Contract law can be broadly understood as a negotiation between private agreements and public law (e.g., statutes and common law principles). Surrogacy contracts, in particular, have been invalidated on a public policy basis, perhaps to avoid the repeat consequences of Baby M and in response to growing concerns around the commercialization of women and fetuses. Public policy generally precludes a contract when it harms a public benefit or citizens, injures the state, or otherwise breaches the law.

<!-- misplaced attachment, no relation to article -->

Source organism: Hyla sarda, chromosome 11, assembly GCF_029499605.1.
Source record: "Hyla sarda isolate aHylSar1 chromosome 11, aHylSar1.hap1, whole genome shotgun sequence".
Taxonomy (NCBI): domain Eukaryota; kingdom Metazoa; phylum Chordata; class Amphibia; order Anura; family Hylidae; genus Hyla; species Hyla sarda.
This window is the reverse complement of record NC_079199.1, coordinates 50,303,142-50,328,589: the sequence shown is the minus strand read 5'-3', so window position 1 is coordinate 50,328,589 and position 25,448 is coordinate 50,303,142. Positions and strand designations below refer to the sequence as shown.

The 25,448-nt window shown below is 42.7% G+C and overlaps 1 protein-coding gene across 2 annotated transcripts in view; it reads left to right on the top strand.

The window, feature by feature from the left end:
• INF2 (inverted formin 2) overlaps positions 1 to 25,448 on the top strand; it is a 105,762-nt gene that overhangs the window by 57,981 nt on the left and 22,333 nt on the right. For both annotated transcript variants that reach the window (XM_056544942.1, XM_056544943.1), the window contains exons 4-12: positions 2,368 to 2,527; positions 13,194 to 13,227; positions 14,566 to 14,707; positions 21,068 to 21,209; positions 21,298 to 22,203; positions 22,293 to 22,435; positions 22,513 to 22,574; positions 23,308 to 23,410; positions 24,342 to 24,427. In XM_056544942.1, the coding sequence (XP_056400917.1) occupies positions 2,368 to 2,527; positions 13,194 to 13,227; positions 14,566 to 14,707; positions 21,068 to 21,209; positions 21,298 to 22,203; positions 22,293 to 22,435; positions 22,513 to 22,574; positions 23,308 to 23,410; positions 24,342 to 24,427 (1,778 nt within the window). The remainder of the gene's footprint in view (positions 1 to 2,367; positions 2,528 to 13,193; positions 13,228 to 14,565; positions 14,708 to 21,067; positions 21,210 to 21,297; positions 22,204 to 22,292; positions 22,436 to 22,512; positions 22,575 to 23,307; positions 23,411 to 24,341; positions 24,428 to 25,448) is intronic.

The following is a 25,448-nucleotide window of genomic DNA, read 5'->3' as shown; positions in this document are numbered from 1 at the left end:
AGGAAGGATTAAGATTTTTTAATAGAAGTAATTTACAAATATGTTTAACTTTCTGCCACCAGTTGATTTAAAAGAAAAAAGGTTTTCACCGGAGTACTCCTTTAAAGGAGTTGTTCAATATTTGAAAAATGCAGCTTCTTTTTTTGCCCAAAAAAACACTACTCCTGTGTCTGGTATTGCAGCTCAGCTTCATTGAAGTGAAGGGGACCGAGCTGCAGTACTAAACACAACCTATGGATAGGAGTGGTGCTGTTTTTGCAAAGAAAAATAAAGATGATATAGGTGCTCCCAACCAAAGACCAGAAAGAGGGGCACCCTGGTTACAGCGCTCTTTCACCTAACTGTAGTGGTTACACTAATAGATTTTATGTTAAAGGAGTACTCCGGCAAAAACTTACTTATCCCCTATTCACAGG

Although surrogacy and ART at large implicate significant practical and ethical issues like child welfare and the commodification of female bodies, the Surrogate Parenting Act of 1988 is best described as an outdated reaction to the widespread use of evolving technology. That is, the Act remains inflexible despite advancements made in peer states; it perhaps, ironically, stands contrary to the public good of many Michiganders, especially those struggling with infertility, the LGBTQ+ community, and their surrogates. In the Myers’ case, the Act prevented compensated surrogacy. Instead, they were required to find a “compassionate surrogate” through Facebook and forego payment aside from limited reimbursement for pregnancy-related expenses.